While there’s no denying lifestyle and makeover reality shows have been all the rage over the past couple of years, Netflix’s ‘Instant Dream Home’ genuinely breaks every bound of the genre. That’s because it revolves around a team of specialized experts as they transform a deserving homeowner’s residence from top to bottom in a mere day — 12 hours, to be completely precise. Thus, of course, there are a lot of varying as well as interconnected aspects involved, making us actually wonder if this exciting original production is really real or not. So here’s what we know!
Is Instant Dream Home Real or Fake?
Since ‘Instant Dream Home’ has been touted as an unscripted series from the get-go (like ‘Tiny House Nation’ or ‘Dream Home Makeover‘), it appears as if it is indeed as authentic as it can be. This essentially means that not a single emotion, personal conversation, or epic maneuver to come across our screens is penned by entertainment professionals simply for viewer experience. The experts — interior designer Adair Curtis, exterior designer Nick Custumpas, carpenter Erik Curtis, and special projects lead Paige Mobley — are the ones to helm it, just as we see in the show.
After all, the Netflix series makes it perfectly clear that these four are the ones who plan and work on a project for at least three months before its actual execution to ensure things run smoothly. Host Danielle Brooks is thus deemed the team leader merely owing to her executive role on the day — she’s the one who seemingly deals with the accomplices while also communicating with the experts. The charming ‘Orange is the New Black’ alum even naturally lends a hand on-site on occasion, especially when there’s mayhem or serious time crunches due to something going wrong.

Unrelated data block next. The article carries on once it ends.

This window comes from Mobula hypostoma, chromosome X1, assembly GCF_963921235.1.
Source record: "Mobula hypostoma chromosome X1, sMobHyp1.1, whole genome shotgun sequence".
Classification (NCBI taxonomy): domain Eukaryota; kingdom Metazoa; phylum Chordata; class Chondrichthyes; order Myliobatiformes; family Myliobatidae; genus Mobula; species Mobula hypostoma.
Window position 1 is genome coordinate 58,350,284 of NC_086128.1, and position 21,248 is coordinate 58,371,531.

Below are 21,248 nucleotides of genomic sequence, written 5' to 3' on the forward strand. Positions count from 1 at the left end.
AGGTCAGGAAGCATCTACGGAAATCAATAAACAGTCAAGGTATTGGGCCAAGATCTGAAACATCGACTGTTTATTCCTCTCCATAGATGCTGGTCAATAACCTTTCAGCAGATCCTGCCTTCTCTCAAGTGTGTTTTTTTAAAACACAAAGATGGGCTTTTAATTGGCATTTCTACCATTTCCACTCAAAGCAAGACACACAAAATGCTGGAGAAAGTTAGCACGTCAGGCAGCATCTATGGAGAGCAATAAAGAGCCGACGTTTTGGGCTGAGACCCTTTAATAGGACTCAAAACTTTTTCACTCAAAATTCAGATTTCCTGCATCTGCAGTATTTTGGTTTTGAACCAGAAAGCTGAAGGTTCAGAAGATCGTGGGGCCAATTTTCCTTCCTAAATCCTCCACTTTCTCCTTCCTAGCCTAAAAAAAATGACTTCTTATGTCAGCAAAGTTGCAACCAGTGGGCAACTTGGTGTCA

The only partially falsified aspects hence appear to be the actual filming of the design and schedule sessions in the warehouse; they look to be shot in one go per project rather than in increments. There’s also the fact it may be those behind the scenes who decide when the homeowners can return to their base, yet the practice sessions, chaotic final touches, and surprise element all hold true. As for the entire “dream home” aspect, most families had actually applied for a makeover detailing their needs, desires, and reasons behind the same; they just never knew they were selected.
We should mention that the unavoidable post-production process plays a role in this series’ narrative as well, either by making it a bit more dramatic or by rushing things along, but it’s minimal. In fact, since it largely only ensures a smooth flow amid the scenes to maintain the audience’s interest, it doesn’t make the show scripted, mocked-up, or fake in any way, shape, or form. In other words, although you should always take reality series‘ with a grain of salt owing to the effective editing manipulation (not manufacturing), Netflix’s ‘Instant Dream Home’ is as natural and authentic as it can be.
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